Options: main home page, Black and White entry page, Color entry page, Technical comments
Black and White galleries: #1 New England, #2 Abstractions, #3 Plants, #4 New England II, #5 Massachusetts, #6 Reflections, #7 Abstractions II, #8 Ripples in Sand, #9 Delicacy, #10 Natural Designs, #11 Nature's Graffiti, #12 Massachusetts II.
Color galleries: #1 Plants, #2 Fall Foliage, #3 Green, #4 Scenics, #5 Small Scale.
Robert Hallock grew up in the Pioneer Valley of west-central Massachusetts and for many years has been a member of the faculty of the Department of Physics at the University of Massachusetts Amherst, where he holds the title Distinguished Professor and is Director of the Laboratory for Low Temperature Physics and a member of the Condensed Matter Physics Program. He has served the University in various capacities, including chairmanship of a number of major committees, eight years as Head of his department and one year as Interim Dean of the College of Natural Sciences and Mathematics. His academic interests include teaching introductory courses to undergraduates, one-on-one instruction of graduate students in a laboratory setting, and experimental research that explores phenomena at temperatures near 460 degrees below zero Fahrenheit. More than thirty graduate students have received Ph.D.'s under his direction. His credentials as a physicist include graduate degrees from Stanford University, numerous research publications, research support from the National Science Foundation, and a number of awards and fellowships, including an A.P Sloan Fellowship early in his career, the Chancellor's Medal awarded by the University, the University's Distinguished Teaching Award, and a J.S. Guggenheim Memorial Fellowship. He has also chaired and served on a number of national and international committees.
Bob's first camera was given to him with he was about ten years old and he has been interested in photography since that time. His interest and activity level grew more intense following a summer course on darkroom techniques early in the 1990's. And he has taken workshops and had gallery shows more recently. Bob's photographs are black and white or color, with negative formats of 35 mm, 6 x 7 cm, and 4 x 5 in. His 4 x 5 wooden field camera is a favorite when high definition detail is desired in a large print, or when it is necessary to adjust the plane of focus to properly capture the image. The smaller formats are used for more spontaneous situations, or where portability is important. His general activity is in black and white, but when the fall foliage is ablaze, color film is often in the cameras.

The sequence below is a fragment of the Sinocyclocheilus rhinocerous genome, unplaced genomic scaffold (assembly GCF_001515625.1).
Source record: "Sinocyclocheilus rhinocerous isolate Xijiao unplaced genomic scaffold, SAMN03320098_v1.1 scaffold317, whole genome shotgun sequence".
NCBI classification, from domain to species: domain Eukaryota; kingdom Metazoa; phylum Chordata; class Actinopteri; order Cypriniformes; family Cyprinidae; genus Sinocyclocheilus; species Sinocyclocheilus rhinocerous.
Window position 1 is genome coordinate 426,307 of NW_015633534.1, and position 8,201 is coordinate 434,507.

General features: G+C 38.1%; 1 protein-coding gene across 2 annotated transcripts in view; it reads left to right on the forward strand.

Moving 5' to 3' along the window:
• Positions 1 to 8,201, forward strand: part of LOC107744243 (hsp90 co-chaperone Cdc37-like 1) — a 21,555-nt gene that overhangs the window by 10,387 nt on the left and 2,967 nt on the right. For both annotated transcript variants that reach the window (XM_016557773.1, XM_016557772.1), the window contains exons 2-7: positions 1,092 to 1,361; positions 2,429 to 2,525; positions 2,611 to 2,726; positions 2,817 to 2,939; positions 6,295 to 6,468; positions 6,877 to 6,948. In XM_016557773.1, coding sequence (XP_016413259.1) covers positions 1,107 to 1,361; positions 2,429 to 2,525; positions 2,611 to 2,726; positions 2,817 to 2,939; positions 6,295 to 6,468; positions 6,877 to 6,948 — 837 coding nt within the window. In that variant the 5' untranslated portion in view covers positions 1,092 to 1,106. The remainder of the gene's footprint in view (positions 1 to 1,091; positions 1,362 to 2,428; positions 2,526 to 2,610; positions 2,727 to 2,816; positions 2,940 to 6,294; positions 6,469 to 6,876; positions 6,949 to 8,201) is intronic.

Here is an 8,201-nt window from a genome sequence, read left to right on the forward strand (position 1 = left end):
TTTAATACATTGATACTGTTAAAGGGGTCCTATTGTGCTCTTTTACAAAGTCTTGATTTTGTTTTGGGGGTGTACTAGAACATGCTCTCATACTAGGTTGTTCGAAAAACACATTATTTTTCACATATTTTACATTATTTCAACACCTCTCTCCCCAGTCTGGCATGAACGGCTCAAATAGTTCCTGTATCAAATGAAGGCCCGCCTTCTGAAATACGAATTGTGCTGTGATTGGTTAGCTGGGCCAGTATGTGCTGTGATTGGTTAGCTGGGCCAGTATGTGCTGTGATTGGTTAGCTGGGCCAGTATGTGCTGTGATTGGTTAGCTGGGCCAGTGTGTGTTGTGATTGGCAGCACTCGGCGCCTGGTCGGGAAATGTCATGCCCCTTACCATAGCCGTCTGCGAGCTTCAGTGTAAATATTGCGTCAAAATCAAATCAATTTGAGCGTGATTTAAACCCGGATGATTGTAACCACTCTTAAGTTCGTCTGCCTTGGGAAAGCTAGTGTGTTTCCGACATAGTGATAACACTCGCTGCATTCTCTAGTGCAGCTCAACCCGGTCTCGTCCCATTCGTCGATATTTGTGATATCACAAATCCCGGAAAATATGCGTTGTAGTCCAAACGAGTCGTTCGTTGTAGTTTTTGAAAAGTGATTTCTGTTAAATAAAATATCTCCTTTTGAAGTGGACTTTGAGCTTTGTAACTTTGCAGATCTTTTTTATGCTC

Bob and his wife Norma have two married sons and live in Leverett, Massachusetts.
"One of my favorite images is one my grandfather took in 1925 of my father and uncle as children fishing in a creek in rural central Pennsylvania. He used an old 8 x 10 glass-plate field camera. Somehow the light was perfect and he caught the moment. For me, getting the right light, capturing what I see, and bringing that visualization to fruition in the final print is what photography is all about. Doing that is a deviation from my usual activities as a Professor and physicist. Photography is a form of expression at once different from but similar to scientific research. It is different in that there is no right or wrong, and the results are good or bad according to the judgment of individual observers. It is similar in that proper utilization of technique and attention to detail are important and make a noticeable difference in the final product."
"My eye is often drawn to images that one might ordinarily overlook in the course of everyday activity; for example, a hinge on an abandoned barn, a fern by the roadside, a doorway, or textural details. I also am drawn to images that may have a smaller hidden image within them, something that may interest the careful observer. I like to create photographs that may convey something serene or tranquil. I like to find beauty in unexpected places and try to capture it. Often I photograph close to home with no advance plan. I just head out with the cameras and stop when something feels right about an area or location. Some days are terrific with a number of captured images that perhaps later result in one satisfying print. Other times, when nothing works for me, yield no images at all. But on many days there is only the dream, as responsibilities and obligations prevent anything but the thought, 'The light is sure wonderful right now.' And in all cases, I strive for the right light. We are blessed in the Pioneer Valley in New England with ever changing lighting conditions, to the pleasure and frustration of all who photograph here."
Bob invites communication about any aspect of these pages or his work: firstname.lastname@example.org.